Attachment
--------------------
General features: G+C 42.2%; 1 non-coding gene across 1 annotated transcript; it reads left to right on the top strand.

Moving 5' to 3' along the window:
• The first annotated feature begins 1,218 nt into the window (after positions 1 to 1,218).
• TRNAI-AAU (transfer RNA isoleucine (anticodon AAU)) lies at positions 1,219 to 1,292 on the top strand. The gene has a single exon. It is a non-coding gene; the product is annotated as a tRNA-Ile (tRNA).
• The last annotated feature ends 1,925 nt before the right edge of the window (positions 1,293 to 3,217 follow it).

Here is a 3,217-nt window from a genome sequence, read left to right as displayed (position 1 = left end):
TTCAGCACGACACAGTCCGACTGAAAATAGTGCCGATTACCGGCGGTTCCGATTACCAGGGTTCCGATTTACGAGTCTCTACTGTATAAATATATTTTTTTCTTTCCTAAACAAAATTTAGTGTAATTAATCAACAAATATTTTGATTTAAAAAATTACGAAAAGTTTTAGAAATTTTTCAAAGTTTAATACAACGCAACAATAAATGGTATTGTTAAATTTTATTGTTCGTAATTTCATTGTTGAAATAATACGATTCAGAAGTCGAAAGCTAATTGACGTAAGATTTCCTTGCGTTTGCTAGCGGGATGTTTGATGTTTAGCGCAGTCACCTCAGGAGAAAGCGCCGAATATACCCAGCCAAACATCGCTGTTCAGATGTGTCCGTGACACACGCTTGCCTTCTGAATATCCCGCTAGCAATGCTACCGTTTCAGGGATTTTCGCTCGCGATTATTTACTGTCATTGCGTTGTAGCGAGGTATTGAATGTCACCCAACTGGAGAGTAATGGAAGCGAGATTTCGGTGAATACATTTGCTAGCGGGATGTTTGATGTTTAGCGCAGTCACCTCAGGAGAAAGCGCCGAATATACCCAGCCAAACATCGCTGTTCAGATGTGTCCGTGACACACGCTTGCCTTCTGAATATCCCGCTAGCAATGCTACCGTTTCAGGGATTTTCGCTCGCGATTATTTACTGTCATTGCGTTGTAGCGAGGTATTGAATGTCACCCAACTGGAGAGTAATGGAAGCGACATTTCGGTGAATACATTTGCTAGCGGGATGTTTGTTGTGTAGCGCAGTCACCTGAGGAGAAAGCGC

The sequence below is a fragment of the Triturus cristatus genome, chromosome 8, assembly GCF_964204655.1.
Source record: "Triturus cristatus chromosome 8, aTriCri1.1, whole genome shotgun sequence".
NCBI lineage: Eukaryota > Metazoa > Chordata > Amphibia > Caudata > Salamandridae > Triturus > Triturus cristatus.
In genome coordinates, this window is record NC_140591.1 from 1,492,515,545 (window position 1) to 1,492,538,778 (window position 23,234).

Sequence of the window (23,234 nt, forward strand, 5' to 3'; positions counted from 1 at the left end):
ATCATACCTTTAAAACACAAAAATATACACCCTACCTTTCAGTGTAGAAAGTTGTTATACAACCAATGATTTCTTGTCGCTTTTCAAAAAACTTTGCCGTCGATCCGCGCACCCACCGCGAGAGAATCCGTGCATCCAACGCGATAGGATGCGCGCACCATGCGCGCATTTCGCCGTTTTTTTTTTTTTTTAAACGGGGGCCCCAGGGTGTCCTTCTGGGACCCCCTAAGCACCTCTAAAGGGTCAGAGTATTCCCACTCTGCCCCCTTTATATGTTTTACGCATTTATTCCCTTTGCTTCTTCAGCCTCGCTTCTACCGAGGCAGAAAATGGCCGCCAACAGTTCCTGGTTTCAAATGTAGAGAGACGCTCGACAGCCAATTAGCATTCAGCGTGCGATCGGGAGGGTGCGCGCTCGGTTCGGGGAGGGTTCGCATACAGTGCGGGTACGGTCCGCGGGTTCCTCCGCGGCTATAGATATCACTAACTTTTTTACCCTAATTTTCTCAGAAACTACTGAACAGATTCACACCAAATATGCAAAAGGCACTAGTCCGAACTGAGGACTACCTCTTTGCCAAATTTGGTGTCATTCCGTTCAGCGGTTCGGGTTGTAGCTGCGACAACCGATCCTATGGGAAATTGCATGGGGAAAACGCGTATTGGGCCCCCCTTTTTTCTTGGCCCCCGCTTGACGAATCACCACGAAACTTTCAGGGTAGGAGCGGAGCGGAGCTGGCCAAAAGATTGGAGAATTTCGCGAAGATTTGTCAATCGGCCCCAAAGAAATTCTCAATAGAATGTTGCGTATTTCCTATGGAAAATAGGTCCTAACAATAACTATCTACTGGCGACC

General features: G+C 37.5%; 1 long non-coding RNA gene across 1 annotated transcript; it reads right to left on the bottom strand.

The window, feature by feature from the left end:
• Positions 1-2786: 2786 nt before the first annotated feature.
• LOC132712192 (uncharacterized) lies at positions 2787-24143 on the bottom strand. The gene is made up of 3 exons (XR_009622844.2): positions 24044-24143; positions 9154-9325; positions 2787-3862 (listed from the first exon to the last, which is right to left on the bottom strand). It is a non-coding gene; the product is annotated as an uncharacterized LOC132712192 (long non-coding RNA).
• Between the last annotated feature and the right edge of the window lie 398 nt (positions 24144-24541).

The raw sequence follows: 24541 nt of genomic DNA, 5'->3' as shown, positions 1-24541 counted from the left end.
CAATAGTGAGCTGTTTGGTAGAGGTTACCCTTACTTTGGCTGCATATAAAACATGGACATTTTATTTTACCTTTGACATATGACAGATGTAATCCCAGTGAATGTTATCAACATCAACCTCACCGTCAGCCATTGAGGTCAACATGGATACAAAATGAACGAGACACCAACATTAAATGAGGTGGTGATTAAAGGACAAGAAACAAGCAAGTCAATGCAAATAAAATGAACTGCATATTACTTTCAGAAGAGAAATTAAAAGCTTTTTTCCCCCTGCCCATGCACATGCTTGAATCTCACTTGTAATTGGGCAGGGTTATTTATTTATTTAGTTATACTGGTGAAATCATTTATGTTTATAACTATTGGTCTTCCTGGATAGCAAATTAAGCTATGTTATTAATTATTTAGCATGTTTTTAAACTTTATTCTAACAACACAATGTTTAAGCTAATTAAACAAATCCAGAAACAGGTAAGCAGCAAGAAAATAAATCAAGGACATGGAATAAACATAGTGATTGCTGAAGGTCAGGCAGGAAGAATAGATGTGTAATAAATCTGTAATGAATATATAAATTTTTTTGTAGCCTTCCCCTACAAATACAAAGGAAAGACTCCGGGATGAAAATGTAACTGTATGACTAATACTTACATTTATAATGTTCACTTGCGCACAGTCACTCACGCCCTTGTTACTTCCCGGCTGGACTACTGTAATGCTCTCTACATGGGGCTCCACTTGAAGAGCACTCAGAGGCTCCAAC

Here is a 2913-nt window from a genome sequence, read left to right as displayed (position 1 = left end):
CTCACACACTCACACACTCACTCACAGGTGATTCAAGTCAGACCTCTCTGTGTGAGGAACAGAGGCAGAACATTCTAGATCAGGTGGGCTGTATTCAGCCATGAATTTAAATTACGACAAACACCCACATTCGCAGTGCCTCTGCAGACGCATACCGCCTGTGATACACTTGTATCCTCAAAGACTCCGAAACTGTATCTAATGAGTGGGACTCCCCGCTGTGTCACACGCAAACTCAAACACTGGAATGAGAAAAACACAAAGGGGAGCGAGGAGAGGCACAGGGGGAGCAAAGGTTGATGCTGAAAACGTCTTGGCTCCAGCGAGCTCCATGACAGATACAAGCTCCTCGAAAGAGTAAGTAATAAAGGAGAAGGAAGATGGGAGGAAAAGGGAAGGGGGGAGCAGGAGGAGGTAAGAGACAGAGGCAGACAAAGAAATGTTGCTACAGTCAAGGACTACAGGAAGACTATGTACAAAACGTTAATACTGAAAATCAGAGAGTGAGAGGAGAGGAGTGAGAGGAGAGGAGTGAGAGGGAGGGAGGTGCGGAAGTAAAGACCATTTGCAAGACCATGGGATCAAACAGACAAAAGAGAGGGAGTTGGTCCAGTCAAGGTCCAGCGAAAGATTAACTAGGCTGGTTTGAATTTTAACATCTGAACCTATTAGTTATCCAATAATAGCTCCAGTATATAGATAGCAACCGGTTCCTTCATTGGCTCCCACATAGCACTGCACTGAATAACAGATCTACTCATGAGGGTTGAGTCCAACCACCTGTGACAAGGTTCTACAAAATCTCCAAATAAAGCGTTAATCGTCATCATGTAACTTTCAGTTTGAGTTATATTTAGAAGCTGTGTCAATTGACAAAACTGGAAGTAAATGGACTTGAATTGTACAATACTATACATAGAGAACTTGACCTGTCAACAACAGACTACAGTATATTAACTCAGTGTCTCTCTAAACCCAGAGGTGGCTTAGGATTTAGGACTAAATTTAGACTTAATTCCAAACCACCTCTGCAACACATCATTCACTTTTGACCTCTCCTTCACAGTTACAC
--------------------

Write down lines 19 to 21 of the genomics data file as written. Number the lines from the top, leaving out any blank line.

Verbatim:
The raw sequence follows: 24541 nt of genomic DNA, 5'->3' as shown, positions 1-24541 counted from the left end.
CAATAGTGAGCTGTTTGGTAGAGGTTACCCTTACTTTGGCTGCATATAAAACATGGACATTTTATTTTACCTTTGACATATGACAGATGTAATCCCAGTGAATGTTATCAACATCAACCTCACCGTCAGCCATTGAGGTCAACATGGATACAAAATGAACGAGACACCAACATTAAATGAGGTGGTGATTAAAGGACAAGAAACAAGCAAGTCAATGCAAATAAAATGAACTGCATATTACTTTCAGAAGAGAAATTAAAAGCTTTTTTCCCCCTGCCCATGCACATGCTTGAATCTCACTTGTAATTGGGCAGGGTTATTTATTTATTTAGTTATACTGGTGAAATCATTTATGTTTATAACTATTGGTCTTCCTGGATAGCAAATTAAGCTATGTTATTAATTATTTAGCATGTTTTTAAACTTTATTCTAACAACACAATGTTTAAGCTAATTAAACAAATCCAGAAACAGGTAAGCAGCAAGAAAATAAATCAAGGACATGGAATAAACATAGTGATTGCTGAAGGTCAGGCAGGAAGAATAGATGTGTAATAAATCTGTAATGAATATATAAATTTTTTTGTAGCCTTCCCCTACAAATACAAAGGAAAGACTCCGGGATGAAAATGTAACTGTATGACTAATACTTACATTTATAATGTTCACTTGCGCACAGTCACTCACGCCCTTGTTACTTCCCGGCTGGACTACTGTAATGCTCTCTACATGGGGCTCCACTTGAAGAGCACTCAGAGGCTCCAAC

Here is a 2913-nt window from a genome sequence, read left to right as displayed (position 1 = left end):